• ScienceRulesScienceRules 931 Pts   -  
    @DebateChamp
    Yes. Everyone inspite of criticising and attacking technology do use it in their life. Even talented singers use it sometimes. Definitely auto tune lacks a fine emotional touch but that doesn't mean it is bad. It all depends on how you use it. If people are having problem with the new algorithm they can always devise another or can go back to the original one, which was much less refined. 
    Autotune degrades, yes maybe it does. But I think it debases the singer's quality, passion and love for music cause he or she gets the correct pitch and almost everything merely by some clicks. Music or any other form of art requires pursuit, which he or she won't really value or understand.
    piloteer[Deleted User][Deleted User]
    Your love became a chorus played only by my memory.
  • independentlyindependently 106 Pts   -  
    I think it is fair, we developed this technology as it progressed in the music industry. People at one point thought capos on guitars were a cheap cheating tool for people who couldn't play barre chords, but now it is seen as a fair tool. Is it unfair to drive a car instead of walk? Thats how I see it.

    This technology also helps more of the less skilled create music that sounds good, along with things like DAWs making live performance/skill of instruments an option instead of a requirement for musicians. I think if creating music is easier, then we will get more music which is a win in my eyes.

    Now... is it FAIR that I have to hear OBVIOUS robotic autotune from modern artists now? My opinion might be different there.
    ScienceRules[Deleted User]piloteer
  • MonketrunkMonketrunk 78 Pts   -  
    I think that autotune is just a different sound. Some people don't enjoy listening to autotune and some believe it can really enhance an artist's abilities. I feel that it doesn't really matter if it is "cheating" if the listener gets a better final product overall. Obviously we should not try to restrict innovation in music (not saying that autotune is anything new). If we look back to around 2000-2010 we can see some really interesting examples of autotune, not as a tool to hide the fact that you cannot sing, but as a new way to create an interesting sound (particularly Daft Punk and Kanye West). I do not believe that artists should use it to make up for a lack of skill, but there is nothing stopping them from doing so.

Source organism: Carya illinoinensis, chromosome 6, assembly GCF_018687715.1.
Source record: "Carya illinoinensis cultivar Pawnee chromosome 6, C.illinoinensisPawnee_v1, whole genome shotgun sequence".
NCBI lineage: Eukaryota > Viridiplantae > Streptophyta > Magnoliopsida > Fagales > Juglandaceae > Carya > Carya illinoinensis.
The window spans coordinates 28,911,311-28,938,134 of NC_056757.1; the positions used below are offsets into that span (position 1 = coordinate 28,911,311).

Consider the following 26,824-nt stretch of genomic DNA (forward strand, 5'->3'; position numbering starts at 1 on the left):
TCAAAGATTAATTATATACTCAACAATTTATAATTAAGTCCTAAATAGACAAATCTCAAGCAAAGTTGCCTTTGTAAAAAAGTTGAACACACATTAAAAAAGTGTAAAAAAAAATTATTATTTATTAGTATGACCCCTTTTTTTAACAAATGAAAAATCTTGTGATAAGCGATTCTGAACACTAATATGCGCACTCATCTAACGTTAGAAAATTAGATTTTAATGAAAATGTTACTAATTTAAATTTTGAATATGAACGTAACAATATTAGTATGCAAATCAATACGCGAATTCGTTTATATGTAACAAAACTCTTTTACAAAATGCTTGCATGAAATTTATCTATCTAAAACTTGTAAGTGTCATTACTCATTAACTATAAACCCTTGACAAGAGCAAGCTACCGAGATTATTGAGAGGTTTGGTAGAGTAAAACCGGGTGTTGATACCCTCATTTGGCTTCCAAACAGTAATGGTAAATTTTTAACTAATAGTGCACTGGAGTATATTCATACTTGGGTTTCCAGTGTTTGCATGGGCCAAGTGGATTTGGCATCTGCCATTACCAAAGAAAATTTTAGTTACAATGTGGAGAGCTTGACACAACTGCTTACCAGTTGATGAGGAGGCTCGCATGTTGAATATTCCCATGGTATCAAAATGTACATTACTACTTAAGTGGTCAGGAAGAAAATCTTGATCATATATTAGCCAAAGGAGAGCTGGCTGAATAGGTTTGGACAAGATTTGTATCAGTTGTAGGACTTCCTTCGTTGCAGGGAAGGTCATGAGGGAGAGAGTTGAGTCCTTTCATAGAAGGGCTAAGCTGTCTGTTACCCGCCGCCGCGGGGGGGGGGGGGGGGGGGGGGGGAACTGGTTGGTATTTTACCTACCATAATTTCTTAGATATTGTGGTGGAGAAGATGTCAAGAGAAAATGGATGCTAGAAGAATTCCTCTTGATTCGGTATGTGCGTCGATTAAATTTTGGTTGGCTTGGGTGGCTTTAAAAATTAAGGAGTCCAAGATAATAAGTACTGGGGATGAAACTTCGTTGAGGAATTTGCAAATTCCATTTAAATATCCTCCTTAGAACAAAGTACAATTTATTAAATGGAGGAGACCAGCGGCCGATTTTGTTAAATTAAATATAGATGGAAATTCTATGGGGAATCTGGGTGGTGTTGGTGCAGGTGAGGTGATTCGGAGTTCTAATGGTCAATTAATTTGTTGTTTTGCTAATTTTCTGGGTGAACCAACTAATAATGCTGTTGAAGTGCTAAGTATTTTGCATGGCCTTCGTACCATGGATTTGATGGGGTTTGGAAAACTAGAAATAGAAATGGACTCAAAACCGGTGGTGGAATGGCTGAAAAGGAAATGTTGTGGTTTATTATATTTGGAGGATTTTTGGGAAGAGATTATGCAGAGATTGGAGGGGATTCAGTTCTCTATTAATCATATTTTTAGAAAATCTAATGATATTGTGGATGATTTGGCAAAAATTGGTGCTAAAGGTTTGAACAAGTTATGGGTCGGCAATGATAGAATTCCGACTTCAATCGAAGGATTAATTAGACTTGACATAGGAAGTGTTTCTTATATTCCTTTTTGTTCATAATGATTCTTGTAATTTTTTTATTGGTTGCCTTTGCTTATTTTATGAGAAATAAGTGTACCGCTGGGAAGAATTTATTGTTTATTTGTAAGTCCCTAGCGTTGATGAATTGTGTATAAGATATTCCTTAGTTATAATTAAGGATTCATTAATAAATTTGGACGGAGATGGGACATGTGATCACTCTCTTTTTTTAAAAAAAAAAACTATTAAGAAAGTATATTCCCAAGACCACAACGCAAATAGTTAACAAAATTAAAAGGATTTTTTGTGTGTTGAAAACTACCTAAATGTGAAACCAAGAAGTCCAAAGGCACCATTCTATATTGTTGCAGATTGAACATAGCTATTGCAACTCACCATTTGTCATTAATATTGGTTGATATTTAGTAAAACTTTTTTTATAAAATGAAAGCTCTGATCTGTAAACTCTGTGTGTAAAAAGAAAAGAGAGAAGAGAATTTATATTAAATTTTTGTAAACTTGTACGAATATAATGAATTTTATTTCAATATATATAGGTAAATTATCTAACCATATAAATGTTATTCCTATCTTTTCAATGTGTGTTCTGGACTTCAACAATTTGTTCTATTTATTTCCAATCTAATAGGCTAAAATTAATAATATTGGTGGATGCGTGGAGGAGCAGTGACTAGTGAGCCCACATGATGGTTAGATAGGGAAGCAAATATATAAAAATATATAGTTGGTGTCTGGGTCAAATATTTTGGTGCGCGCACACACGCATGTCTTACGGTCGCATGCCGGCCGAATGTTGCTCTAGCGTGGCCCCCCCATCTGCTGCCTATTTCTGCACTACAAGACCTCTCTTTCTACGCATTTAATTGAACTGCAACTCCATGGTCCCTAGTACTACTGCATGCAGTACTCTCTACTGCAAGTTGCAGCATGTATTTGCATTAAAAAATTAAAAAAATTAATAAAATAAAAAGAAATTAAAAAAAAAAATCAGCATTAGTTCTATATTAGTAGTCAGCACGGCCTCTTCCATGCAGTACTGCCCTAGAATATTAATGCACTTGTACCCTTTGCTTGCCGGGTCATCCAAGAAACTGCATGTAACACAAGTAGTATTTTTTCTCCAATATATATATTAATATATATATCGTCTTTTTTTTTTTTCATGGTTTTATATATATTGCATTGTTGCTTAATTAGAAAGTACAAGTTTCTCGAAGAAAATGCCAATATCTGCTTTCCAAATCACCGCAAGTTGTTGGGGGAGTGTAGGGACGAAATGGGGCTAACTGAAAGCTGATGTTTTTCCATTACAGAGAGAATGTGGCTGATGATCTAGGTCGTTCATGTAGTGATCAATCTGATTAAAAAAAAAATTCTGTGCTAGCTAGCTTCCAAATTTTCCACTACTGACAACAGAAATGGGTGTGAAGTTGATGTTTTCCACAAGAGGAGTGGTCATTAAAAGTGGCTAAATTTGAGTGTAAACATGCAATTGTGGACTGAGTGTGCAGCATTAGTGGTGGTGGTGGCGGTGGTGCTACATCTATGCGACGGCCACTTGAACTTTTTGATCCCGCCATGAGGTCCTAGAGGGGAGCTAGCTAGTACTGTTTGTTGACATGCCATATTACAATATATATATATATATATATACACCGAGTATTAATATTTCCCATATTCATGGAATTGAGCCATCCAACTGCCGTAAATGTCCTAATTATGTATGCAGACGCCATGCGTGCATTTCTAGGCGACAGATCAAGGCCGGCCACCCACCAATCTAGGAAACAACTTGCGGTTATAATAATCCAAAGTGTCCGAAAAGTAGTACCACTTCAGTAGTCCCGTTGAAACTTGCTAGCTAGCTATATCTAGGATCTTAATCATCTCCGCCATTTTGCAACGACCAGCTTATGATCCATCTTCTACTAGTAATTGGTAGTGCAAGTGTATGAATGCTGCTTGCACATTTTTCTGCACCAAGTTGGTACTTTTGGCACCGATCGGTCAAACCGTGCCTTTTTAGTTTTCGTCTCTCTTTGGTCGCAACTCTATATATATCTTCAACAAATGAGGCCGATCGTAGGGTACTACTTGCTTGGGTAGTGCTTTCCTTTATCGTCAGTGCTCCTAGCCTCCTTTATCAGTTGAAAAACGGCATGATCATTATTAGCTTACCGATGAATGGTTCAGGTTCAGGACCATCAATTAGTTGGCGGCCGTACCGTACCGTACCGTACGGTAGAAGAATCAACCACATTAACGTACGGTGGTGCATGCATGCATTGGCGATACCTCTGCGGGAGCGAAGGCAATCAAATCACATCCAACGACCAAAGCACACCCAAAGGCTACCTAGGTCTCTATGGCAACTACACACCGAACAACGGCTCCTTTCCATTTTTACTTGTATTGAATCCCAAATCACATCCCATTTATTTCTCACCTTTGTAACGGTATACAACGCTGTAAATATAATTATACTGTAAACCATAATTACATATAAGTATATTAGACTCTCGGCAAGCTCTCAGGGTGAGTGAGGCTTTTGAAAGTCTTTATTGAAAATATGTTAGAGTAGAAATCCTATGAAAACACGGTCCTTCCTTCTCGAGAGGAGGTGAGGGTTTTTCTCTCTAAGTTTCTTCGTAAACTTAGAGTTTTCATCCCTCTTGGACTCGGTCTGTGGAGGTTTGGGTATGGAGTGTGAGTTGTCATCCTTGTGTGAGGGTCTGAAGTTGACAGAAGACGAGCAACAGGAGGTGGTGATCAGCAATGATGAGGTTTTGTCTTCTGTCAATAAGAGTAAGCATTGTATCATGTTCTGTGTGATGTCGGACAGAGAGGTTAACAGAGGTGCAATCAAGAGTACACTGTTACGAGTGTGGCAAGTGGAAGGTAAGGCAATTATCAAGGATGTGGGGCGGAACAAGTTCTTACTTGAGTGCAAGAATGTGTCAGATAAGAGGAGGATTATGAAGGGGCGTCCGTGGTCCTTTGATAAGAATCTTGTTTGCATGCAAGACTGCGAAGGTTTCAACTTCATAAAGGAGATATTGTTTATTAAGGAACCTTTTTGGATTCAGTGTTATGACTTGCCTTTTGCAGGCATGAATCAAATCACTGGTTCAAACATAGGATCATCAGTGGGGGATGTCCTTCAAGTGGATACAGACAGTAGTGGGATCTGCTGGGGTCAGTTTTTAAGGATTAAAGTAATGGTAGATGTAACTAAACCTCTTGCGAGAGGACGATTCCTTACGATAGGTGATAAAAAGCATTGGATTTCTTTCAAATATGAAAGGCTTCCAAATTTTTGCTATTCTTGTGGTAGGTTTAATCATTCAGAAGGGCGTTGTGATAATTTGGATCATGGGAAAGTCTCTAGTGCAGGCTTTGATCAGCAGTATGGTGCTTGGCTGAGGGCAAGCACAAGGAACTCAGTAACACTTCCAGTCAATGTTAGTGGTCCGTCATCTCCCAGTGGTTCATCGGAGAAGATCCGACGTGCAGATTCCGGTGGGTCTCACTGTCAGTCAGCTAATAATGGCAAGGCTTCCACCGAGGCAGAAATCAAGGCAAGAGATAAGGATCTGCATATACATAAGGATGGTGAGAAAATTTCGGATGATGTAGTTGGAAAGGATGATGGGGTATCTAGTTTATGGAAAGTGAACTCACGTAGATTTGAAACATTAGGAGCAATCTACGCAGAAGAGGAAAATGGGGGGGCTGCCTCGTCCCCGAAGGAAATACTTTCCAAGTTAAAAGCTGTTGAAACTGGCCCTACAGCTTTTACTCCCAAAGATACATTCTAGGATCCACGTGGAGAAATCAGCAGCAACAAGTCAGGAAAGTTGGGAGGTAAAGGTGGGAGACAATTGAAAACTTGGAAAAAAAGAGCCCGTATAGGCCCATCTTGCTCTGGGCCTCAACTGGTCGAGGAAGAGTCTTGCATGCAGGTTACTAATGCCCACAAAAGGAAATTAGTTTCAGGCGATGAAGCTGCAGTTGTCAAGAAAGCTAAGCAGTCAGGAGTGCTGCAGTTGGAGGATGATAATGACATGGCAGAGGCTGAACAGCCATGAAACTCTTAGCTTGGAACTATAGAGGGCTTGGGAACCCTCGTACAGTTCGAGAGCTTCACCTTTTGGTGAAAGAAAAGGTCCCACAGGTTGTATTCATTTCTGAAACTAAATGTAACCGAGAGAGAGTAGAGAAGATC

independently
  • piloteerpiloteer 1327 Pts   -   edited July 2020
    @xlJ_dolphin_473

    What do you mean by "auto-tune"? There is an auto-tune effect that can be used on a microphone, but the listeners can tell when that effect is being used. But there is also a method used after a vocal recording has been made, and they actually adjust the vocals if they are not in tune. That method is not apparent to the listeners at all.   

    I think either method is valid so long as it is applied to the artistic method.  
    xlJ_dolphin_473
  • piloteerpiloteer 1327 Pts   -   edited July 2020
    @DebateChamp

    I have no idea what it is about either method (With or without auto-tune)  that could be somehow disingenuous artistically. There are no rules when it comes to art, and the Cher song may have been annoying to the bulk of us, but it was because of that song that the fans actually got an understanding of the new technologies being used in recordings and live music and what is actually going on. That, in an of itself lends some credence to the artistic viability of that song. Cher does not actuallyneed to use an auto-tune because she can sing just fine. It is obvious that the use of the auto-tune in that song was for effect more than anything.